11:07 PM // It’s looking like an all-nighter tonight.
How I Make History Flashcards
Label index cards before starting. Label the key term on the top left corner of the red line in one color, and the unit number on the top right in another.
Keep all your resources available: textbooks, Quizlets, lecture notes, powerpoints off the teacher’s website, and any other study materials. As I am studying for AP US History, I have my Barron’s review book handy (for those of you who aren’t in the States, Barron’s is a test preparation company that publishes in-depth review books with practice tests for AP subjects).
Read through your review book (or textbook) and highlight important details. When you come across a term you need to define, mark it with an asterisk and find the respective index card.
I generally use a color-code system when it comes to history. If you are interested in doing this, I advise you to keep the system consistent throughout the unit. Write down main points in one color. Use arrows for details.
When another term that is important or you simply aren’t familiar with shows up, write it in another color. If that term is not significant enough to need its own index card, give space somewhere on the card to use the bullet system to draw out its main points. Then use that term’s special color to draw a bracket around its bullet points, and draw an arrow from that bracket back to the term.
If there are multiple points involving the key term, try to form a question out of it and write that in a contrasting color, and answer it below with bullets. For example, instead of having a bullet for “Decline of the Federalist Party” and listing its details out under it with asterisks or arrows, you would write “What led to the decline of the Federalist Party?” and bullet the answers below. This is a system I adopted from universityandme that helps you to quiz yourself when reviewing your notes. It also helps me to better understand the content because it forces me to read the text so that I can come up with a proper phrasing for the question, so thank you Iris.
Subjects like APUSH are all about knowing why an event or a term is significant, so with a small post-it note, list out whatever the significance of that term is and stick it on the top right of the card. My review book was not so handy when it came down to identifying the importance of the key terms, so this is when you could resort to looking it up on Google/Quizlet (I would avoid doing this as much as possible, unless you are not easily distracted by the Internet). If you don’t have post-its, just write the points on the card like normal and highlight it with a bright color.
If you’re a visual learner or you fancy graphic organizers, draw your pictures and notes out on the blank side of the index card. You could also just do so on a different colored post-it and stick it in the front, or place your illustration on the bottom of the card if there is room to do so.
Use your additional resources for extra details. If there’s no room for additional details on the index card, use a slim post-it to fit them in.
This is a new method of note-taking and studying I’ve been using that comes in handy because the question-answer thing forces me to understand what it is I’m reading so that I can phrase a question to ask. By reading my review book for details, I’m soaking in the material rather than simply looking up terms on Quizlet and copying everything I see. By isolating the reasons the terms are significant, I can distinguish in my mind the more important details regarding the key term. Feel free to send me an ask if you need help or need me to post a picture specific to one of the steps; I feel as though my explanations are a bit hard to follow.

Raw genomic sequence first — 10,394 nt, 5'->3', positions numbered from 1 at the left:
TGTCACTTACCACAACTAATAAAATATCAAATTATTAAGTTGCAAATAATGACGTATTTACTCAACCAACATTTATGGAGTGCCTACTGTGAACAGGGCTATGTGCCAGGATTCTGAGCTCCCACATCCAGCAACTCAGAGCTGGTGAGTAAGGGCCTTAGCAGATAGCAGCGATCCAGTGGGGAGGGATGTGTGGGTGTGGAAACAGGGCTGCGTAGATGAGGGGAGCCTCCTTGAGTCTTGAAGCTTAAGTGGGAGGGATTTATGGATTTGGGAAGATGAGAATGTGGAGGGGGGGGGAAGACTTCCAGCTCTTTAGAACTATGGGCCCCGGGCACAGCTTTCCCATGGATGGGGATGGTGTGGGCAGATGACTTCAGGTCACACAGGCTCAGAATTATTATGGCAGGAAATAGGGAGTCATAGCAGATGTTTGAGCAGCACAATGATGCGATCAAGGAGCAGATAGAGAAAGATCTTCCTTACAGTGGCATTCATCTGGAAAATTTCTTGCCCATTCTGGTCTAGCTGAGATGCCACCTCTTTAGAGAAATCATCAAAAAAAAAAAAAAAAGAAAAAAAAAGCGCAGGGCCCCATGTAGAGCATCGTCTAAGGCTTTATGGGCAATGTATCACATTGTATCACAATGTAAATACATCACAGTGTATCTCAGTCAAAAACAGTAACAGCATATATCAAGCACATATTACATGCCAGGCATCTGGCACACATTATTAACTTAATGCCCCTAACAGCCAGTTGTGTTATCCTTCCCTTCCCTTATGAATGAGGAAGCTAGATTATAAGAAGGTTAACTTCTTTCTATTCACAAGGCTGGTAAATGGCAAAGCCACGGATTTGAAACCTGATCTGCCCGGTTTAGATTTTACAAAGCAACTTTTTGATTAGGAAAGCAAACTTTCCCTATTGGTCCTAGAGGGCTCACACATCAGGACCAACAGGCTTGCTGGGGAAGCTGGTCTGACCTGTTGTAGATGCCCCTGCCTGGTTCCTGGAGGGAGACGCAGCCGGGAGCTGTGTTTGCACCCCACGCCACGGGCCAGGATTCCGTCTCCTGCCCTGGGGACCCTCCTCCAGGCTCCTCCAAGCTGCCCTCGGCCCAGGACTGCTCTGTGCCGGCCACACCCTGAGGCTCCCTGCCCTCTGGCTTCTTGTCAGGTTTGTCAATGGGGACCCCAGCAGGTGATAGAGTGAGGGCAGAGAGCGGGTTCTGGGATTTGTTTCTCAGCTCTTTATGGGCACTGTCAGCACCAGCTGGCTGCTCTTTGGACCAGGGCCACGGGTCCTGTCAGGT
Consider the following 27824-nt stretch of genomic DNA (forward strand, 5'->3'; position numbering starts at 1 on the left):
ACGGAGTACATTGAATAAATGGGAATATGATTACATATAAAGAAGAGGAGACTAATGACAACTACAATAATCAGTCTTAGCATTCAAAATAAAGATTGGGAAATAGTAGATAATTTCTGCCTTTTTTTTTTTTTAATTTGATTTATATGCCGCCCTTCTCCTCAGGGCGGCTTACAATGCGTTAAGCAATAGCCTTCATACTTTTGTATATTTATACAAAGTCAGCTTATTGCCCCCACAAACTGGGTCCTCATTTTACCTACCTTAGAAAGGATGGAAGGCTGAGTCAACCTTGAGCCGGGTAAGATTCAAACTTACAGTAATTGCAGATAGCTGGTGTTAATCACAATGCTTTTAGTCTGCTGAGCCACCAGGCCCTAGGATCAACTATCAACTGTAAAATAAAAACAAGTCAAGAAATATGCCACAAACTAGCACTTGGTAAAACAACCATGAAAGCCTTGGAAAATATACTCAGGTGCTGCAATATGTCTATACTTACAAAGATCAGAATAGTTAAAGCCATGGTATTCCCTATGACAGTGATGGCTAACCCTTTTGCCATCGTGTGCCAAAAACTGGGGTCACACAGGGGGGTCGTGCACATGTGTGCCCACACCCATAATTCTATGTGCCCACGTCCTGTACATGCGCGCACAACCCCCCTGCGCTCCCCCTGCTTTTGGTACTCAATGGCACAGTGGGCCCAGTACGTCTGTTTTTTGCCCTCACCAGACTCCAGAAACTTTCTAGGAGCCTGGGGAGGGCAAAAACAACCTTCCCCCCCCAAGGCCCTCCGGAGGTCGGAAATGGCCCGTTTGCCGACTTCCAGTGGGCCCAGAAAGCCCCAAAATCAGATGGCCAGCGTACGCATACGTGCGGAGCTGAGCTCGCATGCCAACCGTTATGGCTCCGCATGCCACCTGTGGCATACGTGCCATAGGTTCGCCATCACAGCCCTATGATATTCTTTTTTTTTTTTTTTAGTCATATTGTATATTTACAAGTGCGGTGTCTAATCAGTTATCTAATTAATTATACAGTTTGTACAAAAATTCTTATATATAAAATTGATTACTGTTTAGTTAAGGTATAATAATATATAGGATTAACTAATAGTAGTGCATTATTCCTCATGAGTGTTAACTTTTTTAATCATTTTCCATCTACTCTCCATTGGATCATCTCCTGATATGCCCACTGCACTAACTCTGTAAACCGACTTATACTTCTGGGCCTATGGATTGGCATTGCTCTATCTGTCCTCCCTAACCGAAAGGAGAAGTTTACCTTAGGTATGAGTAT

If you want to try this out, I highly recommend doing it the weekend before your exam, because a single card generally takes me personally about 5-10 minutes.
You open the test booklet. The first page is formulas. The second page is formulas. They’re all formulas. You can’t find the questions. Everyone around you is diligently working. You flip through the booklet but all of it is formulas. They consume you.
“Close your booklet and stop working.” Pencils sound as they hit the desk. Time is called. Time doesn’t answer. Where is it? It is lost. You are all lost.
You are told to seal the multiple choice question booklet. The white labels don’t fit properly in the designated sections. None of this fits. You may never discuss these questions. They no longer exist. They never existed. Ryan tried to fight back. They drag him away. Ryan never existed either.
The test references AP students in it. Haha. The test is very funny. Laugh. College Board wants you to laugh. College Board just wants to be friends. College Board is very friendly. College Board beckons you closer. Closer. They are very funny. L A U G H
You may only use black or blue ink. Your pen breaks. The ink spills everywhere. Milky black liquid falls over everything you knew and loved. The College Board confiscates it. “How can we accurately assess your skills without gathering all your materials?” They smile. You never noticed they had so many teeth before.
The proctor reads the instructions and you begin writing. The proctors circle you. They lean over your test and make disapproving noises. They are hunting. They pick out the weak. You will be next.
Tried reading my whole APUSH book and writing down notes 2 days before the actual test. I obviously didn’t finish nor do I think that actually worked lol. The test was easier compared to what I thought, but the type of essay that we got was the only one we never did in class so we’ll see how that goes. I just wanna burn all my AP stuff already. 2 down, 2 more to go! I also have the SAT tomorrow. Why must it be on the same week as AP exams. Just why.